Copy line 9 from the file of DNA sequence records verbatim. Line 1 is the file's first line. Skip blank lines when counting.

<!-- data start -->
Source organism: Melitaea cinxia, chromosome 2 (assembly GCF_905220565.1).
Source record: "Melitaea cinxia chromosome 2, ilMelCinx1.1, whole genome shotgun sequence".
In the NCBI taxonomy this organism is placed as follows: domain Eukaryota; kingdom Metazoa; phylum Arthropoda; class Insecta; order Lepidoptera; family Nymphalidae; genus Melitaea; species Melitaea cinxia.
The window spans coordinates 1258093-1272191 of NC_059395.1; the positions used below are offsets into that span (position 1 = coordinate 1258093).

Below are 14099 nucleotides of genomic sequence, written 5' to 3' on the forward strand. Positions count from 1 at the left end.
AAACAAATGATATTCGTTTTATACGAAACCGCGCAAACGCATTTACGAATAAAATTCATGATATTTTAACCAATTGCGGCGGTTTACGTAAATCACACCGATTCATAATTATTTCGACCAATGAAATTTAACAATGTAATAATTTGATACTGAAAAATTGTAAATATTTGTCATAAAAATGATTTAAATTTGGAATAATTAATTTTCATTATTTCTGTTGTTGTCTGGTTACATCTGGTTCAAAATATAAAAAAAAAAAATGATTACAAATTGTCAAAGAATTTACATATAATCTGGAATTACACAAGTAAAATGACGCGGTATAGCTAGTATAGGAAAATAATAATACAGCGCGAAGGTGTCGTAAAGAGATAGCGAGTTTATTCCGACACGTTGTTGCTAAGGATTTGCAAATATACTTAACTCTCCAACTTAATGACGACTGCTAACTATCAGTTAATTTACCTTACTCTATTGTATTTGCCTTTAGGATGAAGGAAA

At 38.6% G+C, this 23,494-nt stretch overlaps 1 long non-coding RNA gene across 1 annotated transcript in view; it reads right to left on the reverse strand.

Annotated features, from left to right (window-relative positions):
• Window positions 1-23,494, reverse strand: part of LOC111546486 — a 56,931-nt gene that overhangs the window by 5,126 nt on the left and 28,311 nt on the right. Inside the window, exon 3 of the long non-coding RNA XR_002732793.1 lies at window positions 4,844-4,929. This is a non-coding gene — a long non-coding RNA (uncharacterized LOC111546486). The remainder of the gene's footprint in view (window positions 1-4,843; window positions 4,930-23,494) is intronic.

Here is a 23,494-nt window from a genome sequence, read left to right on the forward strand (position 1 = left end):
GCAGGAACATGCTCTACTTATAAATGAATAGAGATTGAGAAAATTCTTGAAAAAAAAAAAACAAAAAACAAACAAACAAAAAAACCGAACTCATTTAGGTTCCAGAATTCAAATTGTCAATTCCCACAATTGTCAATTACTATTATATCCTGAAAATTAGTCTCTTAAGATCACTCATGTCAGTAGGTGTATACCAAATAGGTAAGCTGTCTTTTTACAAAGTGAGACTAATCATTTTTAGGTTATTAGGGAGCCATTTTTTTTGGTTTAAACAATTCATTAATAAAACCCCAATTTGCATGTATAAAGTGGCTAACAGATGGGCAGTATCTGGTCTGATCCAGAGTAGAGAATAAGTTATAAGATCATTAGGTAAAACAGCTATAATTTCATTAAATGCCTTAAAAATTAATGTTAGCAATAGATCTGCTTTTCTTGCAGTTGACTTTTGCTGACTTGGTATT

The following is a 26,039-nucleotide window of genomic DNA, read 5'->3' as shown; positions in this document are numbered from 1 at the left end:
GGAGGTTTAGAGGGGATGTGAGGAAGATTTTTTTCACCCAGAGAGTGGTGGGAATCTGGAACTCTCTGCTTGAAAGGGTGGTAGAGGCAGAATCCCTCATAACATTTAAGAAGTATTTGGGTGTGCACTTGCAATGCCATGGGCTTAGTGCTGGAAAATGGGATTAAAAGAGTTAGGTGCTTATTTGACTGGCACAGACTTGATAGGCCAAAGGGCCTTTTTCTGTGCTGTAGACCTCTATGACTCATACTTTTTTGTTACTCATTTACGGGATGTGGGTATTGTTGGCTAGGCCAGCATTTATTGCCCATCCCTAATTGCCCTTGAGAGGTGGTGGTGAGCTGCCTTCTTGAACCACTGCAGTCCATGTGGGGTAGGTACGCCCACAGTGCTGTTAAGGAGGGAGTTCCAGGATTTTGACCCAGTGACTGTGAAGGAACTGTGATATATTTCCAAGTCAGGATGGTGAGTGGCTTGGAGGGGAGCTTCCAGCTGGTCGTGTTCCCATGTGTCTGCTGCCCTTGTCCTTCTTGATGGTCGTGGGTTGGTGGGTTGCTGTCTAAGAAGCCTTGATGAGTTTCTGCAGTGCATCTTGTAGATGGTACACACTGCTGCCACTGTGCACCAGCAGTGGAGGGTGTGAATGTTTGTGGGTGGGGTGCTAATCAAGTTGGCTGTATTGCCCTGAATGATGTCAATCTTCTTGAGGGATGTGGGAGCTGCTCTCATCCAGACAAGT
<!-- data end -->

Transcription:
• Window positions 1-23,494, reverse strand: part of LOC111546486 — a 56,931-nt gene that overhangs the window by 5,126 nt on the left and 28,311 nt on the right. Inside the window, exon 3 of the long non-coding RNA XR_002732793.1 lies at window positions 4,844-4,929. This is a non-coding gene — a long non-coding RNA (uncharacterized LOC111546486). The remainder of the gene's footprint in view (window positions 1-4,843; window positions 4,930-23,494) is intronic.